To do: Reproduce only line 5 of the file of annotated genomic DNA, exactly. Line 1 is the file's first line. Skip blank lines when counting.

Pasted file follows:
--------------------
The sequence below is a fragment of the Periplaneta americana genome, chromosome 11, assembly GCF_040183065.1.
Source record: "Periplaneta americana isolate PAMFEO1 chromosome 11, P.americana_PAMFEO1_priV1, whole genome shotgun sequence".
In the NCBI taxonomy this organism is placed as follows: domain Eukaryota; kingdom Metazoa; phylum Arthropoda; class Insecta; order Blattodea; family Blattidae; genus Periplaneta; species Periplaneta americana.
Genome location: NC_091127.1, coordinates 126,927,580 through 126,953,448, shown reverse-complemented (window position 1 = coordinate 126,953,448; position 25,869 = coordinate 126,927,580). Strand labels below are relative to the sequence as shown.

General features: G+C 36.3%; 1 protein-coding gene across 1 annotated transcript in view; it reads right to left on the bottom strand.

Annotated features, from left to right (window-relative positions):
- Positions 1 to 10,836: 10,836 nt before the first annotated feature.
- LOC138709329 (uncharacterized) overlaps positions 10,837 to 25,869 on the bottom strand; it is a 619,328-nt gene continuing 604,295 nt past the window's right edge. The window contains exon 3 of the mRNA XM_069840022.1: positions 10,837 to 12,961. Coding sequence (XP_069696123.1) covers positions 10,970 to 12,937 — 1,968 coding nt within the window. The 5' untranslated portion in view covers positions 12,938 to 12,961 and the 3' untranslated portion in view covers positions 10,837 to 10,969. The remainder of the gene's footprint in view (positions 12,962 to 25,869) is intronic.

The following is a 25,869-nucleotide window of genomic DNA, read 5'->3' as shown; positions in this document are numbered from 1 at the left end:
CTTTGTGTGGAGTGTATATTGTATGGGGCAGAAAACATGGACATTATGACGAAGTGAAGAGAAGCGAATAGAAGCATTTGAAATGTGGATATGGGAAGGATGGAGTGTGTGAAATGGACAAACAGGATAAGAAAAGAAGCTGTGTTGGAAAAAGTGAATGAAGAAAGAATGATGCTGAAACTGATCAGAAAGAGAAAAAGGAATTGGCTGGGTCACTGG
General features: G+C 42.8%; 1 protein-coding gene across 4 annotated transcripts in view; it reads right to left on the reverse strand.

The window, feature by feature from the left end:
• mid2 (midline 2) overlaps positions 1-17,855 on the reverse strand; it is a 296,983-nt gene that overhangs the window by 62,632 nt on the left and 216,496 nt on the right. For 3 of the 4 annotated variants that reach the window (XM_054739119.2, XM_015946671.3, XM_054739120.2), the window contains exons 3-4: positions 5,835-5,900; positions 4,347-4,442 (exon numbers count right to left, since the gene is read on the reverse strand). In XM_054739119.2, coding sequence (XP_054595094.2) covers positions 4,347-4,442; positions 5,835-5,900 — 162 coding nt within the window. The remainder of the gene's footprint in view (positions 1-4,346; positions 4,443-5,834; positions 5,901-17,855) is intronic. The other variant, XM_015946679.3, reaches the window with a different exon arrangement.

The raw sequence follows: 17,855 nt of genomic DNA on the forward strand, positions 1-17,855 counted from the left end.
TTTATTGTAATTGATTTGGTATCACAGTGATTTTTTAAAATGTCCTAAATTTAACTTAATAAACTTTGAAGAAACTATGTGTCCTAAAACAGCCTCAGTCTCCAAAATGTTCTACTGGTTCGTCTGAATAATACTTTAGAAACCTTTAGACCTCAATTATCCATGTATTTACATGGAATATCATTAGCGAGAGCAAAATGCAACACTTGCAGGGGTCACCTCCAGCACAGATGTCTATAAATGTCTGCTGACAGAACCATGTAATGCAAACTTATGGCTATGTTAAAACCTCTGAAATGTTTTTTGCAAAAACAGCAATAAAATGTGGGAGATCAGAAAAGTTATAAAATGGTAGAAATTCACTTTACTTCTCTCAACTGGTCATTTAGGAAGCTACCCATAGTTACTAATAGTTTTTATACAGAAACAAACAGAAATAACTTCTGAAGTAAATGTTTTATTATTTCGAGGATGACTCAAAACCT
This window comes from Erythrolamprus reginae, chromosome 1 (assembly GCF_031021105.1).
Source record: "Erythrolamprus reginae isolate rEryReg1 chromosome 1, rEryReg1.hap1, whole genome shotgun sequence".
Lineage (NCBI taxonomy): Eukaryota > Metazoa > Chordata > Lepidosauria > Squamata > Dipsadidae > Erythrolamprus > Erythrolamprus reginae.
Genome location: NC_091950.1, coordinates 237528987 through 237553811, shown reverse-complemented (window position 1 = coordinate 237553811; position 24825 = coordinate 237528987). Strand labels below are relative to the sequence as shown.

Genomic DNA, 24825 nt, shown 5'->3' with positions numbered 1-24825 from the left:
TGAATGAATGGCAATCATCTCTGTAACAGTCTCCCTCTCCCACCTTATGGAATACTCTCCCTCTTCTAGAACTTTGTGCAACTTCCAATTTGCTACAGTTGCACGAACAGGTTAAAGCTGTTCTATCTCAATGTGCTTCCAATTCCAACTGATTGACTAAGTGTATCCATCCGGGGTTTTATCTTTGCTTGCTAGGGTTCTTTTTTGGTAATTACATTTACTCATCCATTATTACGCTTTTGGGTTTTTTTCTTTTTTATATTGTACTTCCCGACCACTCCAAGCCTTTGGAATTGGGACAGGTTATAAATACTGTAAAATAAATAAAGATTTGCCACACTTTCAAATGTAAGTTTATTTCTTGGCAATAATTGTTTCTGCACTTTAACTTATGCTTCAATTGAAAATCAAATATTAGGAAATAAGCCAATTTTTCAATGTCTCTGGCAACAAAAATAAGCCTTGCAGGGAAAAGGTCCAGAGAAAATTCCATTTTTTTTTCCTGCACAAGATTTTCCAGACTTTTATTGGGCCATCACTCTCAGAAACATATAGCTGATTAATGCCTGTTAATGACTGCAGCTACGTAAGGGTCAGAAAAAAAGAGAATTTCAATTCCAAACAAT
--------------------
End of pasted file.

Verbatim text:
General features: G+C 36.3%; 1 protein-coding gene across 1 annotated transcript in view; it reads right to left on the bottom strand.